Tried-and-true principles, updated with modern tech for the post-pandemic world.
In Ray Dalio's book, Principles: Life and Work, the billionaire investor and founder of the largest hedge fund in the world, Bridgewater Associates, breaks down nearly everything he's learned over the course of his career into a set of principles.
Among these principles are a set of meeting rules that contain some tried-and-true methods for improving meetings in the workplace.
The only problem is the book was released in 2018, and a lot has changed in the past four years. That's why I've decided to revisit some of Dalio's meeting principles and update them for the post-pandemic world, with new tools and best practices.
Rule 1: Clarify the meeting's purpose
Dalio says that you should emphasize a meeting's purpose well before it begins. That way, everyone can walk into the meeting prepared and the group can be intentional with their time. He also adds that "Meetings without someone clearly responsible run a high risk of being directionless and unproductive."
In today's world, this should be done with a collaborative agenda, shared in advance, so that everyone can see what's going to be discussed and add their thoughts as needed. There are tools like Fellow App that will create agendas for you, or you can create a cloud-based document and add it to the calendar invite.
But an agenda is only helpful if it's used. Therefore, the second part of Dalio's advice still holds true--assign a moderator who's responsible for sticking to the agenda and keeping the team on track.
Rule 2: Avoid "topic slip"
Topic slip, as defined by Dalio, is the "random drifting from topic to topic without achieving completion on any of them." If you've ever left a meeting feeling more confused than you walked in, topic slip is a likely culprit.
Dalio suggests using a whiteboard to keep people on track. For the remote and hybrid world we now live in, I'd suggest assigning an estimated number of minutes to each agenda item so the moderator can keep track of time and move the conversation from one topic to the next. It's also worth ordering the agenda in terms of priority, so the most important items are sure to be covered.
If you are attached to the whiteboard idea, Miro is a digital whiteboard tool that's great for more visual collaboration. It's a handy tool for remote teams, both in and outside of meetings.
Rule 3: Assign action items
"Too often groups will make a decision to do something without assigning personal responsibilities, so it is not clear who is supposed to follow up by doing what," Dalio writes.
Action items from a meeting should always be assigned in a work management tool like Asana, Clickup, Monday.com, or others. (And if you're not already using a work management tool, you should be.) These should be assigned to people with due dates before the call ends, so nothing slips through the cracks.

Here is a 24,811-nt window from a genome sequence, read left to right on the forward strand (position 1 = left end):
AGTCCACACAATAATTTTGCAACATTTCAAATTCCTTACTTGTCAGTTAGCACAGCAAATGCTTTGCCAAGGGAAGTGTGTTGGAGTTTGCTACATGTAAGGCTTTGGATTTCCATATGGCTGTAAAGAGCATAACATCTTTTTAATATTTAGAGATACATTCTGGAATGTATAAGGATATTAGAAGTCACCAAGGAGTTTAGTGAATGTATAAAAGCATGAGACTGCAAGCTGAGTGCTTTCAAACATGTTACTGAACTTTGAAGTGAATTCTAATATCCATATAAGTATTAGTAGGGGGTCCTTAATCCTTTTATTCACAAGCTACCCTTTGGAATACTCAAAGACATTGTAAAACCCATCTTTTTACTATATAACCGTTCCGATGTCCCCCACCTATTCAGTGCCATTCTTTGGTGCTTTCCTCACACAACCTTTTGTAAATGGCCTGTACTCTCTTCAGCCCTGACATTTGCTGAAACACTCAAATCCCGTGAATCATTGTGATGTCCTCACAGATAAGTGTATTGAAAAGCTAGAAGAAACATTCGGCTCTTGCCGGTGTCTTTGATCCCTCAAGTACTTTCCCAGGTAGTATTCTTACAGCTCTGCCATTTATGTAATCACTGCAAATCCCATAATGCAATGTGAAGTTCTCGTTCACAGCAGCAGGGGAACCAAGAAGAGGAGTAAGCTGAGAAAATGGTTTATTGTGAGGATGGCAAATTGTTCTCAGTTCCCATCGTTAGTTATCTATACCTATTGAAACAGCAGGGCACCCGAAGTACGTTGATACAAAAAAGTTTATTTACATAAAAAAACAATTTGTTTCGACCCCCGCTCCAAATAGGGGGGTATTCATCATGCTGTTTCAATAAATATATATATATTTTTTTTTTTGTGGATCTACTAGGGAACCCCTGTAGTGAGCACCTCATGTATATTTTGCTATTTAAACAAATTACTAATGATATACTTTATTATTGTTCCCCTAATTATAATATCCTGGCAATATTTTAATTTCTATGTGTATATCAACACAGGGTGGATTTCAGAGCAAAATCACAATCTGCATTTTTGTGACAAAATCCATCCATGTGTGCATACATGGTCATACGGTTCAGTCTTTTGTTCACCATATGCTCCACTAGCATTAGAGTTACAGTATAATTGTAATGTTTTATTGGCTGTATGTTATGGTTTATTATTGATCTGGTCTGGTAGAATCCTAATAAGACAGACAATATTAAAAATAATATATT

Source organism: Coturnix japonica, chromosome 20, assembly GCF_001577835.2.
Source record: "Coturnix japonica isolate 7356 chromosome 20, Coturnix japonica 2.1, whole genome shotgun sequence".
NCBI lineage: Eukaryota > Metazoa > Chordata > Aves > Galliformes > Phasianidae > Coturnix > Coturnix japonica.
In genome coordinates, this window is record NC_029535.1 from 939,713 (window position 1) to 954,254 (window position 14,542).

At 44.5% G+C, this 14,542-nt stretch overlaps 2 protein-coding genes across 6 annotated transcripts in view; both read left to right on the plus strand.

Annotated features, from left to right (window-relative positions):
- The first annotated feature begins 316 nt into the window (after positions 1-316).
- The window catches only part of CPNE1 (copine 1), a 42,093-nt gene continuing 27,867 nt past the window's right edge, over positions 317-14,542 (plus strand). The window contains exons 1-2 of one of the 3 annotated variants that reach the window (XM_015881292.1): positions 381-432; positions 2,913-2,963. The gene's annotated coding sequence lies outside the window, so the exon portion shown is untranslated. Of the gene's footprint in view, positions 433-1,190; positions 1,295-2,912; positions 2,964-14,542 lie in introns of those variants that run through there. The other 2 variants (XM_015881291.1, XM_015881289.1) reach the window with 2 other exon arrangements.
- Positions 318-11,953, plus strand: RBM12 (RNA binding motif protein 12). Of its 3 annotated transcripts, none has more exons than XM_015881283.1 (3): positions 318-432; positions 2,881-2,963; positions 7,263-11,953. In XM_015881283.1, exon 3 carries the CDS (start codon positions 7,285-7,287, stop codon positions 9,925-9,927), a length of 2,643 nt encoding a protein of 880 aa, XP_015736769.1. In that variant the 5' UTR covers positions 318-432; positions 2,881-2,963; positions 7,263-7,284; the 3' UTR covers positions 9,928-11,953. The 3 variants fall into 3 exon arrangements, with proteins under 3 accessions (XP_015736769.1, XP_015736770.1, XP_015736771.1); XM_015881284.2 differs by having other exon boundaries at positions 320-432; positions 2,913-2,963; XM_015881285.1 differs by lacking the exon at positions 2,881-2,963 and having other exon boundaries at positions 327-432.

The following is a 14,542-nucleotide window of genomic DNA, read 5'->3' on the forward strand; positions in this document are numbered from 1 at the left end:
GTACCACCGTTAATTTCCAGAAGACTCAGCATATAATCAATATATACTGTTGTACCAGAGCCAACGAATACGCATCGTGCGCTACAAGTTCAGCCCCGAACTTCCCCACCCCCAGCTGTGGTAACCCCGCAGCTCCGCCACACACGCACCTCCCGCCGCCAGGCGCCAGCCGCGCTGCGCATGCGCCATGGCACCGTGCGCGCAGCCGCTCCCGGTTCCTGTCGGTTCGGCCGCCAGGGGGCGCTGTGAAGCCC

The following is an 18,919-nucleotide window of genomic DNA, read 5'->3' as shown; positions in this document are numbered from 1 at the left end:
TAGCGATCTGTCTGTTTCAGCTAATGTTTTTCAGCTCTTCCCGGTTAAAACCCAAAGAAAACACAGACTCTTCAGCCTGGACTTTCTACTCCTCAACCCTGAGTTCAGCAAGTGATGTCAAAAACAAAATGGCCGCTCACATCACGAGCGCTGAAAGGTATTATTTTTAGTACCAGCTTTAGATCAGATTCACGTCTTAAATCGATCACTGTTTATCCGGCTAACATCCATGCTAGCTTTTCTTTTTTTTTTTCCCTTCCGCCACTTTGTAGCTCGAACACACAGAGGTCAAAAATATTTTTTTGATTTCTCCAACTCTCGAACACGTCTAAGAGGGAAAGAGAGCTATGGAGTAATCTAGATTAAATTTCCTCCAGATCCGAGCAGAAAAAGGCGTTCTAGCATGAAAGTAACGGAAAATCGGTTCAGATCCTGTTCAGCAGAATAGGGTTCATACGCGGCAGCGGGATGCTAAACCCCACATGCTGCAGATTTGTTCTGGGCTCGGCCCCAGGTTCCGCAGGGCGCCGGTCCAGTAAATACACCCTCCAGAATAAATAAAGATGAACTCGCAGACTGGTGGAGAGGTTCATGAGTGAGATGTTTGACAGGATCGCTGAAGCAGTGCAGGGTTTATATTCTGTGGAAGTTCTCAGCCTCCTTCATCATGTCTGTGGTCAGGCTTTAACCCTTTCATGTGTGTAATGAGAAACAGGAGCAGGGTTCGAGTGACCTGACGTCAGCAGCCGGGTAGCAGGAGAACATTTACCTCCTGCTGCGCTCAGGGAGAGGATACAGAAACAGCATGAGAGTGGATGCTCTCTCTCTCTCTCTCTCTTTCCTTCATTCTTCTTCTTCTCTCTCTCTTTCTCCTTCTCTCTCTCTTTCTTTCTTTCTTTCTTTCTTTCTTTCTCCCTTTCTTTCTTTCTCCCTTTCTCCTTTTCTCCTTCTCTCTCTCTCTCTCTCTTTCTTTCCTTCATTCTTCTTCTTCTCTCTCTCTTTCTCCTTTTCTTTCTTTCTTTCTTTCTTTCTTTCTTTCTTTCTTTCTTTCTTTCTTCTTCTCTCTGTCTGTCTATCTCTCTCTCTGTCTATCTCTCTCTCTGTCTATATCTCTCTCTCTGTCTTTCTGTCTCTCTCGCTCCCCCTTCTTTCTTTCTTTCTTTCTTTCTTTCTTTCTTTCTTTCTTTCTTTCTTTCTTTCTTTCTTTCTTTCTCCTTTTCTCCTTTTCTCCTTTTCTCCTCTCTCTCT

But here's the real pro tip: create agendas directly in your work management tool! Each agenda item can live as its own task, and you can either complete them as they're resolved or turn them into action items by assigning them to the relevant person.
Rule 4: Align on decisions
Dalio says "The main purpose of discussion is to achieve completion and get in sync, which leads to decisions and/or actions."
We've already covered action items, but decisions are just as important. If you make a decision to change a company policy in a meeting but don't log it anywhere, it can create confusion down the road. If someone forgets the policy was changed or wasn't in the meeting, they might continue operating according to the old policy, which can cause problems. (I speak from experience--this has caused some major headaches in my business.)
Any time a major decision is made in a meeting, it should be added to a decision log. I recommend that decision logs be stored in a knowledge base tool, like Coda, Notion, or Sharepoint. That way, there's a clear record that anyone can consult if they need the latest information.
Rule 5: Strive for efficiency
This last point is something near and dear to my heart. Dalio says, "while open communication is very important, the challenge is to do it in a time-efficient way." In other words, meetings are only worth scheduling if they're an efficient use of everyone's time.
This one is simple. Right before the meeting ends, create a Zoom poll asking attendees to (anonymously) rate the effectiveness of the meeting on a scale of 1 to 10. This will help you to hone in on recurring meetings that aren't a good use of time or should be improved in some way.